13. The whole and the parts

This post is part of a series of posts with my personal notes about the chapters in the book “The mythical man-month” by Frederick P. Brooks. I write these posts as I read through the book, and take notes on the concepts I find more relevant. I do, however, advise reading the book to get the full benefit out of it.

Curiously enough, Brooks starts this chapter by mentioning something I say every once in a while:

The challenge is not simply to build something that “works”. It is to build something that really works in the way the end user needs it to work, with conceptual consistency, minimal technical bugs, and that can be maintained and extended throughout a long life.

Bulletproofing the definition

The product concept must make sense as a whole, not just in each component.

Having conceptual integrity throughout the application will make it easier to understand and use by the end users, but it will also make it easier to build and less subject to bugs.

Brooks quotes V. A. Vyssotsky:

The crucial task is to get the product defined. Many, many failures concern exactly those aspects that were never quite specified.

Defining what a feature does, how it fits in the global product vision, having cleat specifications, having a process to clear up any ambiguity… these are all crucial elements in defining what we need to build, and they can save us, and the end users, a lot of headaches.

All this makes me think of all those practices that came to be, almost 20 years later, through the adoption of Agile and Domain Driven Design principles and methodologies, which focus exactly on having a clear idea of the Domain and what needs to be built.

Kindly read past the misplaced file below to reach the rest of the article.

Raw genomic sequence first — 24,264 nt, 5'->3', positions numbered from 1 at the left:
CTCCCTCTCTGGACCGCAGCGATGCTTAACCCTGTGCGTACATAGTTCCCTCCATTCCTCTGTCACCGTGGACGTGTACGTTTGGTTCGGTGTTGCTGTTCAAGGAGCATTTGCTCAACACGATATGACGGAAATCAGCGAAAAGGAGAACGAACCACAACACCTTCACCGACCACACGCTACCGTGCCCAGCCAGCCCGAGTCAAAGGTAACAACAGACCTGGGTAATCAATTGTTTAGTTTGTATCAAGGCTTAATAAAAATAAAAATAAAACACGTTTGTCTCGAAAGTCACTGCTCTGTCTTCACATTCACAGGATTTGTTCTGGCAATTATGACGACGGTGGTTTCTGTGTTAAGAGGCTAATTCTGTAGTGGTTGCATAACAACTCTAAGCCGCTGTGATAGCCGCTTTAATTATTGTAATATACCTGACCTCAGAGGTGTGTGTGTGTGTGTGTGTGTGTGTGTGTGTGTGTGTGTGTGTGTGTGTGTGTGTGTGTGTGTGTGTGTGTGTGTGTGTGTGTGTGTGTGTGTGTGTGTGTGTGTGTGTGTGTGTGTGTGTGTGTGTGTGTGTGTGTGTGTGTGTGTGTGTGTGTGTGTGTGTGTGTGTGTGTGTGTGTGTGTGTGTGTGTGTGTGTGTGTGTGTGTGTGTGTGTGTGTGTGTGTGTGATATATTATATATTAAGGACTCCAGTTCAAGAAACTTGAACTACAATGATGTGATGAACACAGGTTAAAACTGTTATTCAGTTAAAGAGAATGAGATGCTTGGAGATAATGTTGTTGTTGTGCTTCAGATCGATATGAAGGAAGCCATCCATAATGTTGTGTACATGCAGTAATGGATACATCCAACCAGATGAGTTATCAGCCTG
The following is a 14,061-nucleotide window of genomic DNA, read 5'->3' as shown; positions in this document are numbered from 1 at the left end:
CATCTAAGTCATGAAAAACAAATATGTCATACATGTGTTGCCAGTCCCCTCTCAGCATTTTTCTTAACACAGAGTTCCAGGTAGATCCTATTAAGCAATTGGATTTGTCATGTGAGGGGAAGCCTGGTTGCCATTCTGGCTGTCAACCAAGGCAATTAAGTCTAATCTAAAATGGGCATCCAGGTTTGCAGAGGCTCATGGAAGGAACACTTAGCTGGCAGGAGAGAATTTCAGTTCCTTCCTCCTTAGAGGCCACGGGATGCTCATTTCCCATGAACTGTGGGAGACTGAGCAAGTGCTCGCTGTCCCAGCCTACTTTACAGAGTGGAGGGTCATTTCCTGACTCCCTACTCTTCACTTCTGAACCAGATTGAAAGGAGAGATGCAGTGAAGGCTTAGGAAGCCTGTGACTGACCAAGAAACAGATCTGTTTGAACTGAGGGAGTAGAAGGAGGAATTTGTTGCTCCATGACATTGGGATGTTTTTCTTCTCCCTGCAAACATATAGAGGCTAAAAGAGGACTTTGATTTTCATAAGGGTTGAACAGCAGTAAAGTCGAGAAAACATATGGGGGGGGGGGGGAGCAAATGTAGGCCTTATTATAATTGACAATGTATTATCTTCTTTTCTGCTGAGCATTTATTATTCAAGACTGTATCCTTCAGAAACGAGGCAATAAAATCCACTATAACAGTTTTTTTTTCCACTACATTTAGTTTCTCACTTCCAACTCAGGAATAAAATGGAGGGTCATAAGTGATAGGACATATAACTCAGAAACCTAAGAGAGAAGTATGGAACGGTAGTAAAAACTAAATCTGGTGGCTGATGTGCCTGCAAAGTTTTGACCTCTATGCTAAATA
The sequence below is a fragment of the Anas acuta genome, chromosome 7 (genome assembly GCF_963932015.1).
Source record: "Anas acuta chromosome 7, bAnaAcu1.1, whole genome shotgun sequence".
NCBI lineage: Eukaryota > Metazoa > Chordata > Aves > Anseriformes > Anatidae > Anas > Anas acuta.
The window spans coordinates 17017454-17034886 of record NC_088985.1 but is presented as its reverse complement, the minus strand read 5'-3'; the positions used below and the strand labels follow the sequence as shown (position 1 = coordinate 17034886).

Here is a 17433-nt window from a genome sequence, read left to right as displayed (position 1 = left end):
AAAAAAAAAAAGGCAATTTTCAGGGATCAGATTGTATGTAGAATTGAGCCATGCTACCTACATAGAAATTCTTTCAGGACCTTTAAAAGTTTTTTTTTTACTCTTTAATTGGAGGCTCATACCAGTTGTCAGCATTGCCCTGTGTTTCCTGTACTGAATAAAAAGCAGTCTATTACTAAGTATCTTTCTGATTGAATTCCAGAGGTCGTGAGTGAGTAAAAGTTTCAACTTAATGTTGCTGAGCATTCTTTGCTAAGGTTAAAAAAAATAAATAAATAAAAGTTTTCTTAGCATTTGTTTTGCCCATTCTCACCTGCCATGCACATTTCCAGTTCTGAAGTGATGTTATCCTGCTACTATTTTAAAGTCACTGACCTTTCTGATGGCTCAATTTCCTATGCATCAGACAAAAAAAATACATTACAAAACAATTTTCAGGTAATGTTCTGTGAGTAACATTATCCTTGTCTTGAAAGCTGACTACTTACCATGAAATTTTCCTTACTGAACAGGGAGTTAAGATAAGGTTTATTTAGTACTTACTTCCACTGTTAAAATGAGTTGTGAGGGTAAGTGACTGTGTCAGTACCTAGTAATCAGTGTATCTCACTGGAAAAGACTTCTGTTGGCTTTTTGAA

Top-down design

To describe the ideal design process, Brooks refers to Niklaus Wirth, who formalized a work division in three stages:

  1. Architecture;
  2. Implementation;
  3. Realisation (testing).

Each of these stages could be done in a top-down approach, starting a highly abstract definition and iteratively refine and split work into smaller, more manageable, units of work, as needed.

As I read this, I can’t avoid relating this to the way I am used to preparing work nowadays:

  1. Initiatives
    High level, medium and/or long term goals;
  2. Epics
    Functionality needed to achieve the goals specified in the initiatives;
  3. Stories
    Independent features needed to achieve each epic;
  4. Tasks
    Technical tasks needed to achieve each story, which should be independently developed and/or independently deployed.

All of these should be planned in iterative, successive refinements as needed, throughout a quarter, semester, or whatever unit of time the initiatives were designed to be achieved.


Brooks proceeds to talk about the impact of structured programming and all the debugging styles.

All of that is outdated, of course, but I think the principles still remain and I would rewrite them in today’s context as:

  1. Choose the right programming language for the job at hand;
  2. Use a debugger that is interactive and allows us to debug both logic and memory state.

Control changes

Brooks defended that there should be only one person in charge of authorizing changes, replacing versions and maintaining the several versions of the system.

I see this as the pre-historic version of a Version Control System, as it could be implemented in the 1970s. Nowadays, of course, we use tools designed for that purpose alone, like git or subversion.

Add one component at a time

This is also something that, as for my experience, we try to adopt as a best practice nowadays:

  • Develop features with small incremental merges to master;
  • Focus our tests on testing module behaviours and stubbing, or even mocking, other modules.

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